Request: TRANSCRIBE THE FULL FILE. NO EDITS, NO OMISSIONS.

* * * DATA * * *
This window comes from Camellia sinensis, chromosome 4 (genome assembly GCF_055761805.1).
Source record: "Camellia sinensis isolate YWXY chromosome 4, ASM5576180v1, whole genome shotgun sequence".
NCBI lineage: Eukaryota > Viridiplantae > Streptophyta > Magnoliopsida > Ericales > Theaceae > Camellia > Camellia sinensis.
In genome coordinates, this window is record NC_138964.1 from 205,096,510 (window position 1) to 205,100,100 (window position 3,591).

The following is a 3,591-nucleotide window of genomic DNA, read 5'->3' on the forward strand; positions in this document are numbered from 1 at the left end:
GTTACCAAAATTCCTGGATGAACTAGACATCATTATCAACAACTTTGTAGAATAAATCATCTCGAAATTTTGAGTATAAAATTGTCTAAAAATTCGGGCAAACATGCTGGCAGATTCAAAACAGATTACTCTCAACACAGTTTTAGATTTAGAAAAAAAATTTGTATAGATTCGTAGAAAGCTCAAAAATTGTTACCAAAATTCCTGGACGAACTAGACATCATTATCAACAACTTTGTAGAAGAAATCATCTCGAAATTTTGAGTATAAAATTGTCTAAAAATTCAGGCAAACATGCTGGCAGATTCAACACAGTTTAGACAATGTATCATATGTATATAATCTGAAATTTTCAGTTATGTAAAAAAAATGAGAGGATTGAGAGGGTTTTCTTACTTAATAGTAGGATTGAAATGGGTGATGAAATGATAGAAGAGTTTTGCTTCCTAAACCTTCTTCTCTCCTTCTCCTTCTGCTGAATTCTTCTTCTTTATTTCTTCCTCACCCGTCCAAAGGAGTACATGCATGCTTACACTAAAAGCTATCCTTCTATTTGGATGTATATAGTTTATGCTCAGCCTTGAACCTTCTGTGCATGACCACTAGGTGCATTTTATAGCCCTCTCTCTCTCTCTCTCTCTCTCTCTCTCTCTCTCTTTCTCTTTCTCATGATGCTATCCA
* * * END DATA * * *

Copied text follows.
This window comes from Camellia sinensis, chromosome 4 (genome assembly GCF_055761805.1).
Source record: "Camellia sinensis isolate YWXY chromosome 4, ASM5576180v1, whole genome shotgun sequence".
NCBI lineage: Eukaryota > Viridiplantae > Streptophyta > Magnoliopsida > Ericales > Theaceae > Camellia > Camellia sinensis.
In genome coordinates, this window is record NC_138964.1 from 205,096,510 (window position 1) to 205,100,100 (window position 3,591).

The following is a 3,591-nucleotide window of genomic DNA, read 5'->3' on the forward strand; positions in this document are numbered from 1 at the left end:
GTTACCAAAATTCCTGGATGAACTAGACATCATTATCAACAACTTTGTAGAATAAATCATCTCGAAATTTTGAGTATAAAATTGTCTAAAAATTCGGGCAAACATGCTGGCAGATTCAAAACAGATTACTCTCAACACAGTTTTAGATTTAGAAAAAAAATTTGTATAGATTCGTAGAAAGCTCAAAAATTGTTACCAAAATTCCTGGACGAACTAGACATCATTATCAACAACTTTGTAGAAGAAATCATCTCGAAATTTTGAGTATAAAATTGTCTAAAAATTCAGGCAAACATGCTGGCAGATTCAACACAGTTTAGACAATGTATCATATGTATATAATCTGAAATTTTCAGTTATGTAAAAAAAATGAGAGGATTGAGAGGGTTTTCTTACTTAATAGTAGGATTGAAATGGGTGATGAAATGATAGAAGAGTTTTGCTTCCTAAACCTTCTTCTCTCCTTCTCCTTCTGCTGAATTCTTCTTCTTTATTTCTTCCTCACCCGTCCAAAGGAGTACATGCATGCTTACACTAAAAGCTATCCTTCTATTTGGATGTATATAGTTTATGCTCAGCCTTGAACCTTCTGTGCATGACCACTAGGTGCATTTTATAGCCCTCTCTCTCTCTCTCTCTCTCTCTCTCTCTCTCTCTTTCTCTTTCTCATGATGCTATCCA